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What is a Stage | Pressure Ulcer?

When unrelieved pressure causes damage to the skin and underlying structures, an ulceration can develop, known as a pressure ulcer. There are many factors that can contribute to the development of a pressure injury such as friction, shear, moisture, pressure, limited mobility, obesity, or other comorbidities. Stage | is the most superficial type of pressure injury as the skin is still intact. Photo credit: ASWC

How do you identify it?

Pressure injuries tend to occur over bony prominences on the body such as the shoulders, elbows, hips, sacrum, buttocks, ankles, heels and toes. In Stage I pressure injuries, the skin is intact, however, there is non-blanchable redness (may appear differently in darkly pigmented skin). Blanching is tested by pressing down on the red area with two fingers for five seconds—the area should turn white and then quickly return to pink in color.

How do you treat it?

The main goal in treating a Stage I injury is to relieve pressure and prevent deterioration. Proper positioning is key to relieving pressure over bony prominences. The utilization of pillows and heel protectors can also aid in alleviating pressure. Manage moisture (from incontinence or body sweat) and apply barrier cream to protect intact skin. Encourage mobility and proper nutrition as tolerated or as physically possible for the patient. Educate all caregivers and family so that everyone can be an active participant in the prevention of pressure ulcers.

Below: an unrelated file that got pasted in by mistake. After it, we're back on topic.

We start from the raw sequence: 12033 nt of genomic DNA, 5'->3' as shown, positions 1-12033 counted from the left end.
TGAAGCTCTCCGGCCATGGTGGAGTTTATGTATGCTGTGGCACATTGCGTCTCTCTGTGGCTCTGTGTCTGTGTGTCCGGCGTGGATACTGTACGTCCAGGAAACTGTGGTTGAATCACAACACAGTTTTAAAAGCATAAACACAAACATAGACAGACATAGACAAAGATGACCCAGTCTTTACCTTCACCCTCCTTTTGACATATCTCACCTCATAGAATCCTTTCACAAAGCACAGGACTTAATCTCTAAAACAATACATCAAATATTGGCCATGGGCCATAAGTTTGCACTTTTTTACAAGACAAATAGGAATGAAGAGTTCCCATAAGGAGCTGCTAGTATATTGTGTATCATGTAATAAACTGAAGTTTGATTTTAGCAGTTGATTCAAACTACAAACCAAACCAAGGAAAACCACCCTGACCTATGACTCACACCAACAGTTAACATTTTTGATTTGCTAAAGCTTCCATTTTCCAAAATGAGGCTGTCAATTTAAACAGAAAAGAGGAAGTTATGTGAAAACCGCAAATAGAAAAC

222 N. Pacific Coast Hwy. Suite 2175 Materials Sourced from: El Segundo, CA 90245 Marriott, R., Gedalia, U., Dhillon, G., Sandoz, C., &

Advantage Tel 877.878.3289 Frazier, T. (2015). Wound Care Essentials. ASWC. SURGICAL & WOUND CARE info@advantagewoundcare.org Wound Educators. (n.d.).

 
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